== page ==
We want all young people in Westminster to reach their full potential and be equipped for the future.
We are committed to this goal, but like other local authorities, can only achieve it at a time of significant budget reductions by making changes to some of our services, including non-statutory youth services.
Non-statutory youth services means these services are not legally required and it is up to each local authority as to whether to provide them
The council has to make savings of over £100 million over the next three years, and we have to take some difficult decisions to make sure our limited resources are used to protect the most vulnerable young people in Westminster.
To shape the future of youth services in Westminster we ran a consultation in January 2016 asking young people what they thought about our proposed changes, including establishing a new charitable foundation for children and young people aged 0-25.
Thank you to everyone who took part. We took all your feedback on board and the decision was taken to:
Our priority as a council is to protect and provide services to the most vulnerable people in society, including young people.
Youth work plays an important part in this, but the council has to make savings of £100 million by 2019/20 while ensuring it fulfils its responsibility to protect the most vulnerable young people.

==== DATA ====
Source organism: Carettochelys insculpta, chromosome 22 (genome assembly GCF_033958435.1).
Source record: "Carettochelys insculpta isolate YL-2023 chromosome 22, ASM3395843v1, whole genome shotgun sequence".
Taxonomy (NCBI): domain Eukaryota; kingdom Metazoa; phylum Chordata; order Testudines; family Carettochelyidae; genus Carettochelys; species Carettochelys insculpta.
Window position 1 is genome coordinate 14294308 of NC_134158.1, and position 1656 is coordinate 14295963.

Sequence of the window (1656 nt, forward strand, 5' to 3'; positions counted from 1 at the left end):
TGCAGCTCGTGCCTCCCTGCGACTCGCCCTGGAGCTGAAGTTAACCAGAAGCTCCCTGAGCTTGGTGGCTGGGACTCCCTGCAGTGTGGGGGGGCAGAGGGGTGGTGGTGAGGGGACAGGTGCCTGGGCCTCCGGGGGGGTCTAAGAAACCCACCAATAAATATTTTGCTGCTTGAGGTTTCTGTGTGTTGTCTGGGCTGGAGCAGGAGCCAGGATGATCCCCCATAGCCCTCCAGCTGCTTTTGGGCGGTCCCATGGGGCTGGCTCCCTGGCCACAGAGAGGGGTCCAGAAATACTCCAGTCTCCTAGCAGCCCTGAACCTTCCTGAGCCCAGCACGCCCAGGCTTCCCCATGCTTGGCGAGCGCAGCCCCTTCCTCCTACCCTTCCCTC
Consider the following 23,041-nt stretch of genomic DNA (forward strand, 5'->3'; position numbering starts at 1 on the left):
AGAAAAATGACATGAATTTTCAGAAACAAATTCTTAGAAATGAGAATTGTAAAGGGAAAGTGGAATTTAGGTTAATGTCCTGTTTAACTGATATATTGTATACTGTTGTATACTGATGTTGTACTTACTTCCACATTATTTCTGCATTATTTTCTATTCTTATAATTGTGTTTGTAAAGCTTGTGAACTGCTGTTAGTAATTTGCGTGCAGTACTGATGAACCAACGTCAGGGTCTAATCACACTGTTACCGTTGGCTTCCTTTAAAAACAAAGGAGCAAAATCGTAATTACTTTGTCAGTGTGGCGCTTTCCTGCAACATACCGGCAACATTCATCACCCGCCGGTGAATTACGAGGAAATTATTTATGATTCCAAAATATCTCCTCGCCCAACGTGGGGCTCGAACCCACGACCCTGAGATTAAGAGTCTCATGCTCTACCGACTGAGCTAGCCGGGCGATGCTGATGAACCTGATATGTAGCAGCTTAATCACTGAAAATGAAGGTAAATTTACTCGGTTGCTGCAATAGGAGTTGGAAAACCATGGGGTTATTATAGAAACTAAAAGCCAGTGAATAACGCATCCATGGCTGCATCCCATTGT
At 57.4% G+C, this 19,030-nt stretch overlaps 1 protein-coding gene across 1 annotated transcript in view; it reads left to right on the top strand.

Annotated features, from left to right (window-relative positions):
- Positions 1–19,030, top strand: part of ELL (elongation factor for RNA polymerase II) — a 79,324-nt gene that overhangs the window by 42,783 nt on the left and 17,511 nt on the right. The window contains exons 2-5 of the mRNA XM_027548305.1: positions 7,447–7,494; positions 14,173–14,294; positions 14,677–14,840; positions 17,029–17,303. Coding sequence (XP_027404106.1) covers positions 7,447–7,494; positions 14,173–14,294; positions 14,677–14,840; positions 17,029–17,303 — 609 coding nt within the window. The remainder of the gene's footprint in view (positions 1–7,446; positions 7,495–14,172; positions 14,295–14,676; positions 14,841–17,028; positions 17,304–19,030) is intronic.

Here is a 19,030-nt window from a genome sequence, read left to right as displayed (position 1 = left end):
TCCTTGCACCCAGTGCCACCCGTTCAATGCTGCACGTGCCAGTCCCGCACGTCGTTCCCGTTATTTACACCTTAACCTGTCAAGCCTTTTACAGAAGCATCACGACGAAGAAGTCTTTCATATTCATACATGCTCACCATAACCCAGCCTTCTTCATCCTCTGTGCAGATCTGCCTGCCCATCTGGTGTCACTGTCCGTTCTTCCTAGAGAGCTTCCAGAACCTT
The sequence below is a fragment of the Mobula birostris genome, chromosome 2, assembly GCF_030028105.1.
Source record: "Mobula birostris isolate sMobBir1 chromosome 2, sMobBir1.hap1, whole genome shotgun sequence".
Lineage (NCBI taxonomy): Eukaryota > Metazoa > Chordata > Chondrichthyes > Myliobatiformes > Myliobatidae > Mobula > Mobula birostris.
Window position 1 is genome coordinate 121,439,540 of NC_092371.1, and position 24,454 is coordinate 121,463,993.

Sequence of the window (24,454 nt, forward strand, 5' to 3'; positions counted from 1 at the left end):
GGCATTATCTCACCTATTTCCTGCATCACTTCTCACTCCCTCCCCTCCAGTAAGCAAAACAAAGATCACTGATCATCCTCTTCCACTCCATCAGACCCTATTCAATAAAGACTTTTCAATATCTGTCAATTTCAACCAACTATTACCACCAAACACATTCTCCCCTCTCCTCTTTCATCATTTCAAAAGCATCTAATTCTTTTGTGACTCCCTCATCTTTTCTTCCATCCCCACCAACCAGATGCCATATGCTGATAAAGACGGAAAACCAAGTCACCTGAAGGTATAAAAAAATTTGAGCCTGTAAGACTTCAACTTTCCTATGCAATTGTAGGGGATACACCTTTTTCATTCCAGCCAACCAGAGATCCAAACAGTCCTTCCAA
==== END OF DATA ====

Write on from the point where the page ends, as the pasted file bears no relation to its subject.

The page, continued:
To do so the council has to review how it supports the delivery of services to young people in a period when public funding is reducing.
This is in line with the council’s Early Help Strategy 2014-18 which was agreed following extensive public consultation in February 2015. The strategy called for a review of our investment in universal services, including youth services, to ensure resources were targeted at those most in need.
We know that addressing problems when they first emerge is the best way to protect vulnerable young people. The council’s new Early Help service launched in October 2016 and offers targeted support for young people at the earliest opportunity.
The council previously part-funded 13 voluntary sector youth providers who run youth clubs in Westminster.
To deliver savings and ensure our limited resources are directed at those most in need the council extended its contracts with youth providers until the end of September 2016. The extension gave youth clubs time to plan ahead and find new sources of funding if needed.
Caxton Youth Organisation, a youth club that runs short breaks for young people with disabilities in Westminster, will continue to be funded by the council.
The Young Westminster Foundation is a new charitable foundation that is being formed by the council, representatives from the voluntary youth sector, charities, young people, and others that want to support children and young people aged 0-25.
The Foundation will not deliver services directly, but will take advantage of Westminster’s unique position in the heart of London, and the biggest economy in the UK, to raise funds for youth services in a new way.
The Young Westminster Foundation will:
In the January 2016 consultation on youth services young people told us that further education/training and youth club-style activities were the most important areas for the Foundation to address and the founding trustees are making sure this forms part of future funding bids. Young people also wanted to make sure they had a say in the future direction of the Foundation. Following this feedback is has been agreed that the new Foundation will establish a standing advisory body composed of young people.
Work towards establishing the Young Westminster Foundation is well underway, and similar Foundations are already set up, and proving successful, in other boroughs.